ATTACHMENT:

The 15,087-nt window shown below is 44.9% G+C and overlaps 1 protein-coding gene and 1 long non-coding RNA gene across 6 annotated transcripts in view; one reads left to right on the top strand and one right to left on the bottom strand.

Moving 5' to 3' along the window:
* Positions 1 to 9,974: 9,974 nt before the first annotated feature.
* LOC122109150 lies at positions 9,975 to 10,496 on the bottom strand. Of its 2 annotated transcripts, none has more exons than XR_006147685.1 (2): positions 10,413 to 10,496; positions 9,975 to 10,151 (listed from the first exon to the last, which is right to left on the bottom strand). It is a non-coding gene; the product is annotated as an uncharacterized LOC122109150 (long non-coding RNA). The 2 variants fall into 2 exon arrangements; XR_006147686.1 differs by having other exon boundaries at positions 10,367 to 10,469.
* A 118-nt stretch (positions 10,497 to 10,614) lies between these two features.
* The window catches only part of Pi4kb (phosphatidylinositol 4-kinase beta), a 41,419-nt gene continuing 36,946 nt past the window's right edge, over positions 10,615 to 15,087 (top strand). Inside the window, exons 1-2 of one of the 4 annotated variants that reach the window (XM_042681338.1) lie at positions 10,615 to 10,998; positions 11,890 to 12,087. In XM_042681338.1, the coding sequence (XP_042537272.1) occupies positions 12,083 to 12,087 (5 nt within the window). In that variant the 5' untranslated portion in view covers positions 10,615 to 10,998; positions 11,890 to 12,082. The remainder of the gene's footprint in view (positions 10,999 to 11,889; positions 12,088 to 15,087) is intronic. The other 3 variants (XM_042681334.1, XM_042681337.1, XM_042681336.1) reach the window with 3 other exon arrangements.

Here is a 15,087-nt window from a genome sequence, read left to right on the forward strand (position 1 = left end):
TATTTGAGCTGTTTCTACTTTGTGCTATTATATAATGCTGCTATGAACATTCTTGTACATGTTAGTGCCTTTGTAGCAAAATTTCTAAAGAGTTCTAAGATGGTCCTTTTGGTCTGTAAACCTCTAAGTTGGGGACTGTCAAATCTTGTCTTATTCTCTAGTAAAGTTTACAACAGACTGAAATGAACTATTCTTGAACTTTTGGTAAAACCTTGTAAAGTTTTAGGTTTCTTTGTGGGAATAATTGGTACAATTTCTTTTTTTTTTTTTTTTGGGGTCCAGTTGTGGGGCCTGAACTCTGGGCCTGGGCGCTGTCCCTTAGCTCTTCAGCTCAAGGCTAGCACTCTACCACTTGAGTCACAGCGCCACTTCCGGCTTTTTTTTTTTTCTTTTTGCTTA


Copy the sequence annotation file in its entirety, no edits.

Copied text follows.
The 15,087-nt window shown below is 44.9% G+C and overlaps 1 protein-coding gene and 1 long non-coding RNA gene across 6 annotated transcripts in view; one reads left to right on the top strand and one right to left on the bottom strand.

Moving 5' to 3' along the window:
* Positions 1 to 9,974: 9,974 nt before the first annotated feature.
* LOC122109150 lies at positions 9,975 to 10,496 on the bottom strand. Of its 2 annotated transcripts, none has more exons than XR_006147685.1 (2): positions 10,413 to 10,496; positions 9,975 to 10,151 (listed from the first exon to the last, which is right to left on the bottom strand). It is a non-coding gene; the product is annotated as an uncharacterized LOC122109150 (long non-coding RNA). The 2 variants fall into 2 exon arrangements; XR_006147686.1 differs by having other exon boundaries at positions 10,367 to 10,469.
* A 118-nt stretch (positions 10,497 to 10,614) lies between these two features.
* The window catches only part of Pi4kb (phosphatidylinositol 4-kinase beta), a 41,419-nt gene continuing 36,946 nt past the window's right edge, over positions 10,615 to 15,087 (top strand). Inside the window, exons 1-2 of one of the 4 annotated variants that reach the window (XM_042681338.1) lie at positions 10,615 to 10,998; positions 11,890 to 12,087. In XM_042681338.1, the coding sequence (XP_042537272.1) occupies positions 12,083 to 12,087 (5 nt within the window). In that variant the 5' untranslated portion in view covers positions 10,615 to 10,998; positions 11,890 to 12,082. The remainder of the gene's footprint in view (positions 10,999 to 11,889; positions 12,088 to 15,087) is intronic. The other 3 variants (XM_042681334.1, XM_042681337.1, XM_042681336.1) reach the window with 3 other exon arrangements.

Here is a 15,087-nt window from a genome sequence, read left to right on the forward strand (position 1 = left end):
TATTTGAGCTGTTTCTACTTTGTGCTATTATATAATGCTGCTATGAACATTCTTGTACATGTTAGTGCCTTTGTAGCAAAATTTCTAAAGAGTTCTAAGATGGTCCTTTTGGTCTGTAAACCTCTAAGTTGGGGACTGTCAAATCTTGTCTTATTCTCTAGTAAAGTTTACAACAGACTGAAATGAACTATTCTTGAACTTTTGGTAAAACCTTGTAAAGTTTTAGGTTTCTTTGTGGGAATAATTGGTACAATTTCTTTTTTTTTTTTTTTTGGGGTCCAGTTGTGGGGCCTGAACTCTGGGCCTGGGCGCTGTCCCTTAGCTCTTCAGCTCAAGGCTAGCACTCTACCACTTGAGTCACAGCGCCACTTCCGGCTTTTTTTTTTTTCTTTTTGCTTA